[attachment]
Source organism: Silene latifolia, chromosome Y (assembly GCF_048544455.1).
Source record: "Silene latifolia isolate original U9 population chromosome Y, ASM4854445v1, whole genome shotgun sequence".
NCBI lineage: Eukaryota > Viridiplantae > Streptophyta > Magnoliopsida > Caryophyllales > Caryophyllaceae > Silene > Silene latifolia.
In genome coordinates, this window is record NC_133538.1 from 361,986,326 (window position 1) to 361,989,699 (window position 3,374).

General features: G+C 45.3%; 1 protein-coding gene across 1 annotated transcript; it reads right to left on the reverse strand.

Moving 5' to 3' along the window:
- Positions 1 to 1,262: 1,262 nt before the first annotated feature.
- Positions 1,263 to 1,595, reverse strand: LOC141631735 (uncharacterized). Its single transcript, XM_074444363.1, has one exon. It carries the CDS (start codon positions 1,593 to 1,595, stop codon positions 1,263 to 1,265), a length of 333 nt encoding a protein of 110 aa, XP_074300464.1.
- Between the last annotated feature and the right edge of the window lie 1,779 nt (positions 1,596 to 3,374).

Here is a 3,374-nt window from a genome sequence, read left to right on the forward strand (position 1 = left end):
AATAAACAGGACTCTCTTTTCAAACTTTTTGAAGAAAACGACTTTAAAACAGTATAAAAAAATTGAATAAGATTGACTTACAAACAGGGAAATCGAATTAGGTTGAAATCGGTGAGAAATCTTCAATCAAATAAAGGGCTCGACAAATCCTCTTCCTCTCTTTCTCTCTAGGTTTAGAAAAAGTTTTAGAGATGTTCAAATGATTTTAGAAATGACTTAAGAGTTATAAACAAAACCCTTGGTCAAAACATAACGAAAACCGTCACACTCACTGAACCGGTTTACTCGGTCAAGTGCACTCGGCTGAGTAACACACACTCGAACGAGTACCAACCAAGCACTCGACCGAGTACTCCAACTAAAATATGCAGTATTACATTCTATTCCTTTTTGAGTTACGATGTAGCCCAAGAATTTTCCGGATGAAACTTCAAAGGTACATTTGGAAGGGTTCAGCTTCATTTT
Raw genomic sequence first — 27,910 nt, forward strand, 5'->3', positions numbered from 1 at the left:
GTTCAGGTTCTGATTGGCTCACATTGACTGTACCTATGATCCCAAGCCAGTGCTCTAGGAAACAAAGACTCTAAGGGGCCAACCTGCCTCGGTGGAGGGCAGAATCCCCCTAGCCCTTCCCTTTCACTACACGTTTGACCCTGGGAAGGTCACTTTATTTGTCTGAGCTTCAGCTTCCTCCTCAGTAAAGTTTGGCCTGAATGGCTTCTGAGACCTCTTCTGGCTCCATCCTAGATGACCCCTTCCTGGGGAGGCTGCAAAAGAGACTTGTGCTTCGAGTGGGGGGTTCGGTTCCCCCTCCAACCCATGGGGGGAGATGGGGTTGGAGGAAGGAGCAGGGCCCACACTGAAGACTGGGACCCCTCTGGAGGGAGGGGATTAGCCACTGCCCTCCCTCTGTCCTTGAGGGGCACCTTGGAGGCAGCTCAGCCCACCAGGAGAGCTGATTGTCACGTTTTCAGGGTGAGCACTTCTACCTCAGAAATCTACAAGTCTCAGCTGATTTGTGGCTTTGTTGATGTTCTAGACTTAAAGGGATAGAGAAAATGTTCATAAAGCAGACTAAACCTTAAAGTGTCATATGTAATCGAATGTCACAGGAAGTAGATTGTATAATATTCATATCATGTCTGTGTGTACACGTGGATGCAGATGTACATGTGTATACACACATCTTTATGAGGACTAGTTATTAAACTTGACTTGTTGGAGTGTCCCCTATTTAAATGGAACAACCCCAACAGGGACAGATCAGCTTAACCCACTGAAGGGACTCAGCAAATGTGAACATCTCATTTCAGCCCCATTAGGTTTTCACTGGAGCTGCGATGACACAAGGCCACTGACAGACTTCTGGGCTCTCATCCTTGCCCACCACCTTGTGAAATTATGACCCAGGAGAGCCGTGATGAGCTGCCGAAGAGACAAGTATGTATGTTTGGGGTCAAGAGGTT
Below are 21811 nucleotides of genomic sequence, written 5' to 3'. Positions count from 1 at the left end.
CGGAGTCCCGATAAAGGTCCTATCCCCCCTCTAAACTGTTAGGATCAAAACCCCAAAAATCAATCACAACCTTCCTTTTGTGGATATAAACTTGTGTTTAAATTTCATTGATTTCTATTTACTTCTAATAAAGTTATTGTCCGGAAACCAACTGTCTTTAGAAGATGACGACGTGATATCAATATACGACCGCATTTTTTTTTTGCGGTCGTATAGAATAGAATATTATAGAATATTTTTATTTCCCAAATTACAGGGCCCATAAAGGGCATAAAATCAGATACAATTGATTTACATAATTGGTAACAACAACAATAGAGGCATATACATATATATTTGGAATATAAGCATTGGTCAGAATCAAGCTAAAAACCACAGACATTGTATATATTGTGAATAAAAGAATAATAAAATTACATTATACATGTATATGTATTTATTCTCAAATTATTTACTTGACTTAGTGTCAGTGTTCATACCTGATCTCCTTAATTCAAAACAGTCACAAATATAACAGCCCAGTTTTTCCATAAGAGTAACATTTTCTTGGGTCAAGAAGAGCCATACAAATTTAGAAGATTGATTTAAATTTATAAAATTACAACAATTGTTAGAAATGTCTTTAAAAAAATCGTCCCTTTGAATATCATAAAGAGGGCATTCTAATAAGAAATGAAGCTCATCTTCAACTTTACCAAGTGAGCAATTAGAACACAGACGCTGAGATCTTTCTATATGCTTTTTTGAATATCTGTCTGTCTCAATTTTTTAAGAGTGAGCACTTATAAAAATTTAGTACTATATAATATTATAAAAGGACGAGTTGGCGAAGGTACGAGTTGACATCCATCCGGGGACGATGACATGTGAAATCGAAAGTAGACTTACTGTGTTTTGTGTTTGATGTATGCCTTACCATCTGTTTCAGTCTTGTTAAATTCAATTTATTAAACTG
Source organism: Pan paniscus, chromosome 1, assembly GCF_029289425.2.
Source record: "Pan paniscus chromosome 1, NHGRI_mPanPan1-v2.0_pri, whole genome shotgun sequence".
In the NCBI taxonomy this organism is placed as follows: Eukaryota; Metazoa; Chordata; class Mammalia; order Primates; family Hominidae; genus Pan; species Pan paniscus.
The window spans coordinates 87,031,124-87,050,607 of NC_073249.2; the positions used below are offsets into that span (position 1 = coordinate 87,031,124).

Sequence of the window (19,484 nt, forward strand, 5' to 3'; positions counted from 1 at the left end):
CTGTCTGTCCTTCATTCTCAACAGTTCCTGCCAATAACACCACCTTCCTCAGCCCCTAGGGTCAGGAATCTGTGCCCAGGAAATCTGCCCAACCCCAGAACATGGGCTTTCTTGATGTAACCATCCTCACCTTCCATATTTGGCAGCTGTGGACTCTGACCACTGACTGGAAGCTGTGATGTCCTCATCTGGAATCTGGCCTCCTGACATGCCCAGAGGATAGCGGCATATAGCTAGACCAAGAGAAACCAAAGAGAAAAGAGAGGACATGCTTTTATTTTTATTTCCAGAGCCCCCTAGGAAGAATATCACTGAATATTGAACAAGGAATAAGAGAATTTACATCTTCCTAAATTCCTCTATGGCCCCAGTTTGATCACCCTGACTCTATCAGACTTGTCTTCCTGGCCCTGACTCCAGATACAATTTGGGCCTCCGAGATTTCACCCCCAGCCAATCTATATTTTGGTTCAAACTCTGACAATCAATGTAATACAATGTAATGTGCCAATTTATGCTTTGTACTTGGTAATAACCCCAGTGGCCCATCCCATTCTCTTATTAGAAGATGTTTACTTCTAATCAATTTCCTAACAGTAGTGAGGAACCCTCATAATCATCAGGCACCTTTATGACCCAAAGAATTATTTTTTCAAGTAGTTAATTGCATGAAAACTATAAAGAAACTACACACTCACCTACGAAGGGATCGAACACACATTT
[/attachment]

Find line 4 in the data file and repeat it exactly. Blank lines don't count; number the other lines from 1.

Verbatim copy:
In genome coordinates, this window is record NC_133538.1 from 361,986,326 (window position 1) to 361,989,699 (window position 3,374).